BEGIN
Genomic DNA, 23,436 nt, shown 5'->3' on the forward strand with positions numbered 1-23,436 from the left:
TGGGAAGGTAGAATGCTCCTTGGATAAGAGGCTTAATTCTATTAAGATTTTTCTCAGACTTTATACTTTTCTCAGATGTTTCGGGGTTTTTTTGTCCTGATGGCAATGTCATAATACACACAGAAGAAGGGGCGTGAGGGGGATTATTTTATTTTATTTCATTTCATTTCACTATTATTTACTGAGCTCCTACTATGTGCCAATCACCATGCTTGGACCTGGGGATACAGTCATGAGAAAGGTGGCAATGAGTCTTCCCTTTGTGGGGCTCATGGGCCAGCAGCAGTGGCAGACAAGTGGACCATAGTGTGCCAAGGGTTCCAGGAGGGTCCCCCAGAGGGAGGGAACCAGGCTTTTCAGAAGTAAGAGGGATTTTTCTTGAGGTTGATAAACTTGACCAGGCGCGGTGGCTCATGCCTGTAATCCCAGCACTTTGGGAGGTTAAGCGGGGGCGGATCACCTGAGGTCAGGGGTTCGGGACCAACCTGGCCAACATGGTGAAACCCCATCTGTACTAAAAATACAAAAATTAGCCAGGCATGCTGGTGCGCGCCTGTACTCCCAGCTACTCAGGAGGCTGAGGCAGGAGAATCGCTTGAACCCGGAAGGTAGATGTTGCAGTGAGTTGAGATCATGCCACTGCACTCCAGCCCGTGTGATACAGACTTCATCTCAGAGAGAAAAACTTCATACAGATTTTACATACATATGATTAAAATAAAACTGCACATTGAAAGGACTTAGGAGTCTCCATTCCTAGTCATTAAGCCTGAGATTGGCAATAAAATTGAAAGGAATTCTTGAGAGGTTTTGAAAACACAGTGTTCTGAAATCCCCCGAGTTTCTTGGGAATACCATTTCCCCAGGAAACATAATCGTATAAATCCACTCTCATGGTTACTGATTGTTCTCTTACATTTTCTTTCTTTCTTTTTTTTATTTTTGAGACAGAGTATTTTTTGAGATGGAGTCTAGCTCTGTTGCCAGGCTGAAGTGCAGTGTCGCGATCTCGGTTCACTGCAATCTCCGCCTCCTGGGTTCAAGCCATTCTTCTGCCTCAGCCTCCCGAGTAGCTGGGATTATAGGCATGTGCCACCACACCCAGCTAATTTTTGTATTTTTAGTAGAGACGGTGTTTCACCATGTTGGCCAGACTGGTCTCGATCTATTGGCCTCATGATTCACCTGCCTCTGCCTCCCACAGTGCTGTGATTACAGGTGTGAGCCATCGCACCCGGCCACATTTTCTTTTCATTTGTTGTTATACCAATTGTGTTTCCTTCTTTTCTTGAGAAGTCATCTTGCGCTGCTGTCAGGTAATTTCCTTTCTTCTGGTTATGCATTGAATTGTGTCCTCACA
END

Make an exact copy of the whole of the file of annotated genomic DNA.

Genomic DNA, 23,436 nt, shown 5'->3' on the forward strand with positions numbered 1-23,436 from the left:
TGGGAAGGTAGAATGCTCCTTGGATAAGAGGCTTAATTCTATTAAGATTTTTCTCAGACTTTATACTTTTCTCAGATGTTTCGGGGTTTTTTTGTCCTGATGGCAATGTCATAATACACACAGAAGAAGGGGCGTGAGGGGGATTATTTTATTTTATTTCATTTCATTTCACTATTATTTACTGAGCTCCTACTATGTGCCAATCACCATGCTTGGACCTGGGGATACAGTCATGAGAAAGGTGGCAATGAGTCTTCCCTTTGTGGGGCTCATGGGCCAGCAGCAGTGGCAGACAAGTGGACCATAGTGTGCCAAGGGTTCCAGGAGGGTCCCCCAGAGGGAGGGAACCAGGCTTTTCAGAAGTAAGAGGGATTTTTCTTGAGGTTGATAAACTTGACCAGGCGCGGTGGCTCATGCCTGTAATCCCAGCACTTTGGGAGGTTAAGCGGGGGCGGATCACCTGAGGTCAGGGGTTCGGGACCAACCTGGCCAACATGGTGAAACCCCATCTGTACTAAAAATACAAAAATTAGCCAGGCATGCTGGTGCGCGCCTGTACTCCCAGCTACTCAGGAGGCTGAGGCAGGAGAATCGCTTGAACCCGGAAGGTAGATGTTGCAGTGAGTTGAGATCATGCCACTGCACTCCAGCCCGTGTGATACAGACTTCATCTCAGAGAGAAAAACTTCATACAGATTTTACATACATATGATTAAAATAAAACTGCACATTGAAAGGACTTAGGAGTCTCCATTCCTAGTCATTAAGCCTGAGATTGGCAATAAAATTGAAAGGAATTCTTGAGAGGTTTTGAAAACACAGTGTTCTGAAATCCCCCGAGTTTCTTGGGAATACCATTTCCCCAGGAAACATAATCGTATAAATCCACTCTCATGGTTACTGATTGTTCTCTTACATTTTCTTTCTTTCTTTTTTTTATTTTTGAGACAGAGTATTTTTTGAGATGGAGTCTAGCTCTGTTGCCAGGCTGAAGTGCAGTGTCGCGATCTCGGTTCACTGCAATCTCCGCCTCCTGGGTTCAAGCCATTCTTCTGCCTCAGCCTCCCGAGTAGCTGGGATTATAGGCATGTGCCACCACACCCAGCTAATTTTTGTATTTTTAGTAGAGACGGTGTTTCACCATGTTGGCCAGACTGGTCTCGATCTATTGGCCTCATGATTCACCTGCCTCTGCCTCCCACAGTGCTGTGATTACAGGTGTGAGCCATCGCACCCGGCCACATTTTCTTTTCATTTGTTGTTATACCAATTGTGTTTCCTTCTTTTCTTGAGAAGTCATCTTGCGCTGCTGTCAGGTAATTTCCTTTCTTCTGGTTATGCATTGAATTGTGTCCTCACA